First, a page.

For a while, anyway.
We headed up the last stretch of the canal to Foxton today. Another fine day, a little cooler being overcast for most of the time, but that was a relief.
We were just too late away to share these last five locks, a boat passed as I was taking Meg for a walk. Since we left Birstall on Tuesday morning we’ve not had the opportunity to share any locks, and out of the 27 we’ve ascended, I’ve had to turn 25! Just bad timing, I guess.
Last night’s mooring, a bit too close to the railway, though.
Cranes Lock, our first for today
After a lock-free interlude around Wistow, we’re back to rising ground and consequently more frequent locks. The five we did today were spread across just a mile of canal.
More walking than riding for Meg and I…
Fine Leicestershire countryside
Mags waiting at Pywells Lock, the second today
Taylors Turnover Lock is where the towpath crosses sides for a bit, and we were also accosted by a cross Jack Russel who didn’t want us to be there.
Angry terrier (just beside the brick area)
I put Meg back on board to avoid any unnecessary confrontations, so the little bitch had to be content with following me about, barking.
Just over an hour after setting off we were coming up Kibworth Top Lock, our last for the day, and the last of the broad locks on the Leicester Line.
Kibworth Top Lock
As we left the lock two Canaltime boats came around the corner, heading down. As I said, just bad timing.
We pulled over for a hour or so so I could nip up to the Co-op in Fleckney, then pushed on towards Foxton.
Paddling at Fleckney
Saddington Tunnel is the first we’ve encountered since Harecastle.
At only 880 yards it takes about 10 minutes to to through. It’s two-way as well, wide enough for boats to pass but I‘m glad we didn’t meet anyone coming.
Near the far end the camera flash picked out a bat-box fixed to the ceiling.
The tunnel is home to a colony of Daubenton’s bats, but we’ve never seen one in several passages through.
I caught a glimpse of a kingfisher as we came out of the tunnel, but, like the bats, he didn’t hang around for a picture.
There are very pleasant moorings near the feeder from Saddington Reservoir.
NB Owl has a private garden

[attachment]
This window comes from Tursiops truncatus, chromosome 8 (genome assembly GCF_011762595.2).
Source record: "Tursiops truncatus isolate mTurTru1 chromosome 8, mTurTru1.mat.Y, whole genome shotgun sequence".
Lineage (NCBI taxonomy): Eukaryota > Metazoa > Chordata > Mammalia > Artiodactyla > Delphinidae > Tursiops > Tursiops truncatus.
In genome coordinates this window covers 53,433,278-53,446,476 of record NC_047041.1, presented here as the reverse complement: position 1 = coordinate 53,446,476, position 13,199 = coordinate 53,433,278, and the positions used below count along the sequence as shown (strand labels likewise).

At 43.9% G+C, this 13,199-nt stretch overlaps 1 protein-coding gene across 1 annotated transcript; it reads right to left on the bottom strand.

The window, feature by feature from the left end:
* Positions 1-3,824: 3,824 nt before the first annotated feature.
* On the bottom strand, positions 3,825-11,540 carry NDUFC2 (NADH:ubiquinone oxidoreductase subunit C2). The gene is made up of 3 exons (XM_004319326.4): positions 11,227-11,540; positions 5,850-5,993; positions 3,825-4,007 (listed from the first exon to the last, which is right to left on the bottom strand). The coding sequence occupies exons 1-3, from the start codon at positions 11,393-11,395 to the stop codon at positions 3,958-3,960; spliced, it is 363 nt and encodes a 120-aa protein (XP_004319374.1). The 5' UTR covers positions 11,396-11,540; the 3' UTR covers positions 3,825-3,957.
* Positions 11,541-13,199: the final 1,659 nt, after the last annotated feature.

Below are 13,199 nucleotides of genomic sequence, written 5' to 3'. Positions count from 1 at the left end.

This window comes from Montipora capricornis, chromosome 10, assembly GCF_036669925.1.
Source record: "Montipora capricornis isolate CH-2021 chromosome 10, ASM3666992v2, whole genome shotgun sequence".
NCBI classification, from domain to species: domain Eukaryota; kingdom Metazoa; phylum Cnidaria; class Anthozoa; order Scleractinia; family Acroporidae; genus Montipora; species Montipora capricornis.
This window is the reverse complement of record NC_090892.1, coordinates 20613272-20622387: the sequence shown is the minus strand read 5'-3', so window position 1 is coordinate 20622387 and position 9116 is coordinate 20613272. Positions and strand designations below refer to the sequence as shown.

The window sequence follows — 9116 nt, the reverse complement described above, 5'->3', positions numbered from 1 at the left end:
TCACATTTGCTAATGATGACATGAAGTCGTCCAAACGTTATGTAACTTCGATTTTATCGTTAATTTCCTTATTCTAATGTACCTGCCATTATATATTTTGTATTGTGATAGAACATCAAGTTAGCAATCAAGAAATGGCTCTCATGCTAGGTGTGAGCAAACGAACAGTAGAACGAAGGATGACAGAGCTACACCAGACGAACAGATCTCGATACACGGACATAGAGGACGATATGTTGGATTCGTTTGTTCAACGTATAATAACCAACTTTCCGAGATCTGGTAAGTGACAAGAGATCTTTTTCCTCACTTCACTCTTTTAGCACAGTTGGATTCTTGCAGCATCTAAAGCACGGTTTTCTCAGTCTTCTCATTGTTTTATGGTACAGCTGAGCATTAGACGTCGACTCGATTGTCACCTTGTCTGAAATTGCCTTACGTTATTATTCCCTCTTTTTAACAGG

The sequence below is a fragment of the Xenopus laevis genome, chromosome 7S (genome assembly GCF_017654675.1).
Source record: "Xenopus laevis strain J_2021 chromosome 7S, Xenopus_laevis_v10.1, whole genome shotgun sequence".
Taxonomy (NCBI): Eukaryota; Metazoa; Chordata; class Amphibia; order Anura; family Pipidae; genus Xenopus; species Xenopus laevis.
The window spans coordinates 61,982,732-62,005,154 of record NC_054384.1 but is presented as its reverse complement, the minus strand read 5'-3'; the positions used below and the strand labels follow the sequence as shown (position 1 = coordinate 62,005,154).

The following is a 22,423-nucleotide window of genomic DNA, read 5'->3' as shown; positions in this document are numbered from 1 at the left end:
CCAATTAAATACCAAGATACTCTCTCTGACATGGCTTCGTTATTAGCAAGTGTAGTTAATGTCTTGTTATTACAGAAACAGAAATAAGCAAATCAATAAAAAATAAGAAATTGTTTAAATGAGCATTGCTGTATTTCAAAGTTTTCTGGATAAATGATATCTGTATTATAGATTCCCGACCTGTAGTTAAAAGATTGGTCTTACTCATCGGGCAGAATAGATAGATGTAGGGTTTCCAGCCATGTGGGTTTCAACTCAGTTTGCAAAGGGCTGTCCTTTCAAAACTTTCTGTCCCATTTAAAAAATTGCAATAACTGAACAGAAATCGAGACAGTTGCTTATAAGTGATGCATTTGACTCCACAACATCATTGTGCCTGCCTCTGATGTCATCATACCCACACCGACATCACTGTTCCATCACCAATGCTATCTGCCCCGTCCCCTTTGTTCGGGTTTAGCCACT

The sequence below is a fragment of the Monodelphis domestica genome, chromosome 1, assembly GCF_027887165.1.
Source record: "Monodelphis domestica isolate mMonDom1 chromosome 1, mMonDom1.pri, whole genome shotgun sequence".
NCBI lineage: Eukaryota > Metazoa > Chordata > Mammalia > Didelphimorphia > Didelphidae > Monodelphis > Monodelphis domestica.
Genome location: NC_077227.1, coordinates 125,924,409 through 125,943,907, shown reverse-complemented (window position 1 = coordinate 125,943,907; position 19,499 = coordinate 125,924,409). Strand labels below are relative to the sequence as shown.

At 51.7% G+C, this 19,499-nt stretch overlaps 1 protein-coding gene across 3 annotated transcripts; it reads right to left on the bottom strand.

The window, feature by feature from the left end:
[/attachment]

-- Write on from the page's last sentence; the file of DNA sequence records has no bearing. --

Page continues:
South of the tunnel the canal twists and turns as it clings to the contour below Smeeton Hill. At one point it performs a tight hairpin, damage to the concrete copings evidence of the fact that not everyone makes it in one go…
The stretch just before Debdale Wharf is a designated SSSI, with restricted vegetation control.
SSSI at Debdale
Although this was no worse than some other bits…
I’m glad we didn’t meet this wide-beam in the narrow bits…
After the wharf the canal makes a determined effort to head south, making a beeline for the ridge between the villages of Foxton and Gumley.
Heading south now to Foxton
This was the slope that was climbed first by the staircase flight of ten narrow locks, then later by the inclined plane alongside. Sadly we’re back to the locks again now. I’d love to ride on the lift… Not in my lifetime, I guess.
I expected it to be busy here, and toyed with the idea of mooring before we got to the little footbridge, the last before the junction. But it seemed quiet beyond, in fact there were only two boats on the moorings there. We joined them.
At the junction…. the original line of the Leicester and Northamptonshire Union Canal to Market Harborough to the left, our route up from Leicester to the right and the locks dead ahead.
The Grand Junction Canal Company (GJC Co, above) bought the whole length down from Leicester when they completed the link from here to Norton Junction in 1814. In 1931 this and the remaining Loughborough Canal up to the Trent was absorbed into the expanding Grand Union Canal network.
Up the locks tomorrow…
Locks 5, miles 6½